Modern video games are wonders to behold. They blend cinematic graphics with complex storytelling in a way that transforms the act of gaming into a deeply involved, sometimes emotionally exhausting experience. Take the 2010 classic Heavy Rain. It’s a nuanced drama with branching storylines that involves a serial killer, kidnapping, divorce, and the grief of losing a child in a car wreck. On the other hand, the 1982 arcade game Joust gave us knights battling each other atop flying ostriches.
Still, as much as I enjoy modern video games, there are times that I long for those simpler days. After dragging myself through another soul sucking, Office Space like day at work, I just want to relax and the prospect of throwing myself into a video game with a story that Charles Bukowski would describe as “a bit of a downer” doesn’t seem particularly appealing. It’s at moments like these that I thank the digital gods for the existence of games like Pipe Mania.
Released in 1989 for the Amiga and Atari ST, Pipe Mania was a puzzle game. In it, you built a path out of pipes and fittings. You had a set amount of time to lay down as many strategically placed pipe pieces as possible before the flooz started flowing. Flooz was the sludge that crept its way through the pipes. Similar to games like Tetris or Dr. Mario, there was a queue which showed the next piece available for you to play. However, unlike those games, you couldn’t rotate it. The pieces had to be played as they appeared (though they could be played anywhere on the screen). If they didn’t work, you could replace them with the following piece.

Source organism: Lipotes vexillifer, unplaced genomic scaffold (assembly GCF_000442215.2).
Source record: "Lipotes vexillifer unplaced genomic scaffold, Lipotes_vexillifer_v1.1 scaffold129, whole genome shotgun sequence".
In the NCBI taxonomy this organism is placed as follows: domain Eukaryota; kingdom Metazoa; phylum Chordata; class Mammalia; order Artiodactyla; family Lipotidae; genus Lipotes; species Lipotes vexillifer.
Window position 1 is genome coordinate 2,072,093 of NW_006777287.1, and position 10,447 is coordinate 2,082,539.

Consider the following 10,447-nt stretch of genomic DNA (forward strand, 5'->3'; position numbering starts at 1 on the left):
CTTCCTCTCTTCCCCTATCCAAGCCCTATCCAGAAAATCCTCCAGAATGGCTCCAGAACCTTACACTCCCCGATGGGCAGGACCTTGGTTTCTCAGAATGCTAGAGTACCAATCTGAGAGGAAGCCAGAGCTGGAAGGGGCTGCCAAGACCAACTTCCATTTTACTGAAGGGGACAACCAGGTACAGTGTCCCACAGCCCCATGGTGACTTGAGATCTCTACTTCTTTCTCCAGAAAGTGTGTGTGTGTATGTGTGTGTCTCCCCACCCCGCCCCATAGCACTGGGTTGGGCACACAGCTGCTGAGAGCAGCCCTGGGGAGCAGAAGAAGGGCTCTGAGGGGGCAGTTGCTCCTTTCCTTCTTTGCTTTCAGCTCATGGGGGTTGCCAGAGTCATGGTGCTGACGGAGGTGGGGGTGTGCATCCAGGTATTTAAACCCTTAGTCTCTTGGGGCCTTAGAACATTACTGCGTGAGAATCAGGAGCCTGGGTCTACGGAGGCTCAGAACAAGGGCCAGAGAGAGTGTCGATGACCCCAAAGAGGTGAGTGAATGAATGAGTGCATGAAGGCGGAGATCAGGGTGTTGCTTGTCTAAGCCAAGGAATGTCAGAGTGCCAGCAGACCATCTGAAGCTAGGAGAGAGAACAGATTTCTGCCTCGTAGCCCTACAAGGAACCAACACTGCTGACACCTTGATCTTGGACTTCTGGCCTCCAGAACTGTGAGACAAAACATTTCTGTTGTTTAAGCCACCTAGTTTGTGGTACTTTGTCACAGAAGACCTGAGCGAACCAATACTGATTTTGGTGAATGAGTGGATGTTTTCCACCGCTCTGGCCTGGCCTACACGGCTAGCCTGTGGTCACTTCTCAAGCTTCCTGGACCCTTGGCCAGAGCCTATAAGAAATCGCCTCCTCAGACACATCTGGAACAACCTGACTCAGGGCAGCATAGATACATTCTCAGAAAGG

To complete a level, you had to get the flooz to travel a specific distance indicated on screen. Certain levels also required you to reach a stopping point. Fail to reach that spot or to move the flooz through the required number of pipe spaces and the game was over. Succeed, and you moved onto the next level. As levels progressed the flooz got faster and you were given less and less of a head start.
That was it. The game was mind numbingly simple and incredibly addictive. It had almost limitless replay value and no two games were ever quite the same. Best of all, you didn’t have to drink away the memory of your digital sons dying words when you were finished. You could just enjoy playing the game. Crazy idea, huh?